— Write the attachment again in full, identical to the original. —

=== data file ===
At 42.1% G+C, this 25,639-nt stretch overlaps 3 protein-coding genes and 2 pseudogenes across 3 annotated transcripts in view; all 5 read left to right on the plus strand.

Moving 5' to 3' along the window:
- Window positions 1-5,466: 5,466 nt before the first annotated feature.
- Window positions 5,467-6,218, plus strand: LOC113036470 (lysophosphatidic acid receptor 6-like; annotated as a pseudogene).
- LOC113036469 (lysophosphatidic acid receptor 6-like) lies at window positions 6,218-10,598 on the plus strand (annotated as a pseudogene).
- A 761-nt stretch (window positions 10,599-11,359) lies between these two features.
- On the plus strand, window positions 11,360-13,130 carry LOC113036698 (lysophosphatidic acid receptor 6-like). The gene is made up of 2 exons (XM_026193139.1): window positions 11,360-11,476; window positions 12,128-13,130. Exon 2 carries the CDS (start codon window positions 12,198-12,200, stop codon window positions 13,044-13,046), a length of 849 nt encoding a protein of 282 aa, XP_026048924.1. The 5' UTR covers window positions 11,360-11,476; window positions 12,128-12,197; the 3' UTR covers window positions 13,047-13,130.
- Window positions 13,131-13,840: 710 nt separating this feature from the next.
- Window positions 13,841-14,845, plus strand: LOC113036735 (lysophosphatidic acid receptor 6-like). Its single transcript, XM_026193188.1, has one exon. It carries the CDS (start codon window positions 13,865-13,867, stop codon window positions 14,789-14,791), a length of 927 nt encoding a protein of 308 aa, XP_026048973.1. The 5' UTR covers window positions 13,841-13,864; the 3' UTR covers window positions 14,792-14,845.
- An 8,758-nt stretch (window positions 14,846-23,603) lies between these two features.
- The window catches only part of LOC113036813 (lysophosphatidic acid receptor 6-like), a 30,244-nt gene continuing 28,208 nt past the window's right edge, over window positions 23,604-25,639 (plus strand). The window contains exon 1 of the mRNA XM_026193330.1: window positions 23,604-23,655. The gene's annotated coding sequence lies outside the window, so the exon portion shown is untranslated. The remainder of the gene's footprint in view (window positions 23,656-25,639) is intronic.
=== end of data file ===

At 42.1% G+C, this 25,639-nt stretch overlaps 3 protein-coding genes and 2 pseudogenes across 3 annotated transcripts in view; all 5 read left to right on the plus strand.

Moving 5' to 3' along the window:
- Window positions 1-5,466: 5,466 nt before the first annotated feature.
- Window positions 5,467-6,218, plus strand: LOC113036470 (lysophosphatidic acid receptor 6-like; annotated as a pseudogene).
- LOC113036469 (lysophosphatidic acid receptor 6-like) lies at window positions 6,218-10,598 on the plus strand (annotated as a pseudogene).
- A 761-nt stretch (window positions 10,599-11,359) lies between these two features.
- On the plus strand, window positions 11,360-13,130 carry LOC113036698 (lysophosphatidic acid receptor 6-like). The gene is made up of 2 exons (XM_026193139.1): window positions 11,360-11,476; window positions 12,128-13,130. Exon 2 carries the CDS (start codon window positions 12,198-12,200, stop codon window positions 13,044-13,046), a length of 849 nt encoding a protein of 282 aa, XP_026048924.1. The 5' UTR covers window positions 11,360-11,476; window positions 12,128-12,197; the 3' UTR covers window positions 13,047-13,130.
- Window positions 13,131-13,840: 710 nt separating this feature from the next.
- Window positions 13,841-14,845, plus strand: LOC113036735 (lysophosphatidic acid receptor 6-like). Its single transcript, XM_026193188.1, has one exon. It carries the CDS (start codon window positions 13,865-13,867, stop codon window positions 14,789-14,791), a length of 927 nt encoding a protein of 308 aa, XP_026048973.1. The 5' UTR covers window positions 13,841-13,864; the 3' UTR covers window positions 14,792-14,845.
- An 8,758-nt stretch (window positions 14,846-23,603) lies between these two features.
- The window catches only part of LOC113036813 (lysophosphatidic acid receptor 6-like), a 30,244-nt gene continuing 28,208 nt past the window's right edge, over window positions 23,604-25,639 (plus strand). The window contains exon 1 of the mRNA XM_026193330.1: window positions 23,604-23,655. The gene's annotated coding sequence lies outside the window, so the exon portion shown is untranslated. The remainder of the gene's footprint in view (window positions 23,656-25,639) is intronic.